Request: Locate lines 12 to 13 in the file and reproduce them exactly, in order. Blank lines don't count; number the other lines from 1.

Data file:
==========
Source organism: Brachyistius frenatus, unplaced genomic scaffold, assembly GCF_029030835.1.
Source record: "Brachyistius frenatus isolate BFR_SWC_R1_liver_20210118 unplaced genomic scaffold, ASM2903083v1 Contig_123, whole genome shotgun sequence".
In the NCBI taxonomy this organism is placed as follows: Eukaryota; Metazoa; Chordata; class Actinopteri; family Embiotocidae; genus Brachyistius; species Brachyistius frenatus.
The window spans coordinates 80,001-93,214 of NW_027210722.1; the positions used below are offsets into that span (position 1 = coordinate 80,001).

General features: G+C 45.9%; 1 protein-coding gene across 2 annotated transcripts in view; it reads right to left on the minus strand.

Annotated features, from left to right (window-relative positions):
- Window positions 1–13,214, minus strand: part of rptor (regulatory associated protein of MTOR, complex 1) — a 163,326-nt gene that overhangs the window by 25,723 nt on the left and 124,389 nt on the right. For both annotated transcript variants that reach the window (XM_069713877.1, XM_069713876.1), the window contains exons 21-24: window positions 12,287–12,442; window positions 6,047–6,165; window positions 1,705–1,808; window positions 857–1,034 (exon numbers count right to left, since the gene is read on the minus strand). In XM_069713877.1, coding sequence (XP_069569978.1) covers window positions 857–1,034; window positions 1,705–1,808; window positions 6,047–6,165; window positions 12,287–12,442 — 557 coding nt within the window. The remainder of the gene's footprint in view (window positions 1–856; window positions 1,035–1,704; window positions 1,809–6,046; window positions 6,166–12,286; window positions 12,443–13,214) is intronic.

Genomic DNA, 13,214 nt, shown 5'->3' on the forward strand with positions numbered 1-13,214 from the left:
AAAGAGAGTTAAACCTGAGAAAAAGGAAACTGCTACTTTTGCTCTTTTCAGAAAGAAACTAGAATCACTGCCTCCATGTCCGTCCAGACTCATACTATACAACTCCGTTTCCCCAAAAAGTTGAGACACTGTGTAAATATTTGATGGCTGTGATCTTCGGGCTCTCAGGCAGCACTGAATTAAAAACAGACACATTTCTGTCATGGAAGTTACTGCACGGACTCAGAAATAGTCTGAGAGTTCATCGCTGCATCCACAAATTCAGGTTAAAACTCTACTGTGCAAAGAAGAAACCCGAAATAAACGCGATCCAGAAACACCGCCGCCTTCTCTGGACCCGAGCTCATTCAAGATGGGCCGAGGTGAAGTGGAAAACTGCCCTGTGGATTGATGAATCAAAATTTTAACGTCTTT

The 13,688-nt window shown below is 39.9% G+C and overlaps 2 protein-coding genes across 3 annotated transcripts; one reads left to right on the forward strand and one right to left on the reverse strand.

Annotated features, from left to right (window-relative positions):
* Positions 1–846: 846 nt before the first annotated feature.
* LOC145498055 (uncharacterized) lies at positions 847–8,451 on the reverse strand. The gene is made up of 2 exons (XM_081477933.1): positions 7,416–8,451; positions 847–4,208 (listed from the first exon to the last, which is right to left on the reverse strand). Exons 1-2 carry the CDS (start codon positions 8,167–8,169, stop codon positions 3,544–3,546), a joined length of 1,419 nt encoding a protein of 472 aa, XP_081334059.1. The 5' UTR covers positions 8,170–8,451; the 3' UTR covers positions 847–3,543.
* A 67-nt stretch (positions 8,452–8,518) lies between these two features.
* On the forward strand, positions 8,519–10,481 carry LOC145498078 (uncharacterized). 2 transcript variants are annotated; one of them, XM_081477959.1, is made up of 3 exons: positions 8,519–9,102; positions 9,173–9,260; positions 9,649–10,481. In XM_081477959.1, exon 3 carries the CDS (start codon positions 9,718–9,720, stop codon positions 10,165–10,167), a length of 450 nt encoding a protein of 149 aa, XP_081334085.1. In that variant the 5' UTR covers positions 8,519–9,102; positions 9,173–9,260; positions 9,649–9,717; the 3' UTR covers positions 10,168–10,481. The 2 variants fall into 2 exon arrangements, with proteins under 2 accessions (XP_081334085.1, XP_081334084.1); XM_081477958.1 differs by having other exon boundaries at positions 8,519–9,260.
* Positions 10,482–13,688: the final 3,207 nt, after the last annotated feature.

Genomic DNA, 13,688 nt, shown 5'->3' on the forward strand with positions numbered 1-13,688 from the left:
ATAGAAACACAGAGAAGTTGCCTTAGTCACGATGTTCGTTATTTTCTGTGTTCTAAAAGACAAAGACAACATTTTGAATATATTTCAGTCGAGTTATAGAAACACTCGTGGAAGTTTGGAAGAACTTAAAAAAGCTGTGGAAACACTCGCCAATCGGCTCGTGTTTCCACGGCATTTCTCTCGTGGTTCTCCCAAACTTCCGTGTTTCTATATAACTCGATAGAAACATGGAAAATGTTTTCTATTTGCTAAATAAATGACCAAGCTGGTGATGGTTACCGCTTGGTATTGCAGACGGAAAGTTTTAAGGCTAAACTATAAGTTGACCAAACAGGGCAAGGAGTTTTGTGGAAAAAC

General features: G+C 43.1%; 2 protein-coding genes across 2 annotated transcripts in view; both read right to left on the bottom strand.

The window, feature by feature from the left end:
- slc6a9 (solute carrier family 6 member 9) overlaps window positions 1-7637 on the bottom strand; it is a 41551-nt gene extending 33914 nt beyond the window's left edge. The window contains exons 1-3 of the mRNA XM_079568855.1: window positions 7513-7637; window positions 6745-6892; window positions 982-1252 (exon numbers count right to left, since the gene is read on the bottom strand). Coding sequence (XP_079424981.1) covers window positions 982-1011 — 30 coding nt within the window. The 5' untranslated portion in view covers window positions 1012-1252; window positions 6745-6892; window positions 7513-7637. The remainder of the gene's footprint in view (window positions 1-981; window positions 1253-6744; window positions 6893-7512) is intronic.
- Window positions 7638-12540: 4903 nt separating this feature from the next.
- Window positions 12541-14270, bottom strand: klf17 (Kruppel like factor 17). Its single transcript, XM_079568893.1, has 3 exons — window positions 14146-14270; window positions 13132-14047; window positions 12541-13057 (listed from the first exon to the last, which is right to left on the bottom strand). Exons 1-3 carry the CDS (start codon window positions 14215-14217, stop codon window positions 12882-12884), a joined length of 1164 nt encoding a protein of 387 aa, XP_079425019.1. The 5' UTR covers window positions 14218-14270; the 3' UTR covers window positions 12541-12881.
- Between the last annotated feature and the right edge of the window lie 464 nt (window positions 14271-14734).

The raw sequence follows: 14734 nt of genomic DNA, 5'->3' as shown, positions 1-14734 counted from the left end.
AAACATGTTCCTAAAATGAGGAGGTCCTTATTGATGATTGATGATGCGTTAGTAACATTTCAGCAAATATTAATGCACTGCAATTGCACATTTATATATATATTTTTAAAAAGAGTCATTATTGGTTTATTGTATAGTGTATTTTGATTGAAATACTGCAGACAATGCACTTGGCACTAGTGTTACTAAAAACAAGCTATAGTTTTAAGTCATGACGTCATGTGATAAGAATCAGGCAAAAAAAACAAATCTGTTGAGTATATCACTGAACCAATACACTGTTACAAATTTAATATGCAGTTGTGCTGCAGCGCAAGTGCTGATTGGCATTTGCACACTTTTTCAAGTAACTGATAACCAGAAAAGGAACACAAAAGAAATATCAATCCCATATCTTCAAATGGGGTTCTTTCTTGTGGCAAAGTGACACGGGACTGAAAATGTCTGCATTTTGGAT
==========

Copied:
* Positions 1–846: 846 nt before the first annotated feature.
* LOC145498055 (uncharacterized) lies at positions 847–8,451 on the reverse strand. The gene is made up of 2 exons (XM_081477933.1): positions 7,416–8,451; positions 847–4,208 (listed from the first exon to the last, which is right to left on the reverse strand). Exons 1-2 carry the CDS (start codon positions 8,167–8,169, stop codon positions 3,544–3,546), a joined length of 1,419 nt encoding a protein of 472 aa, XP_081334059.1. The 5' UTR covers positions 8,170–8,451; the 3' UTR covers positions 847–3,543.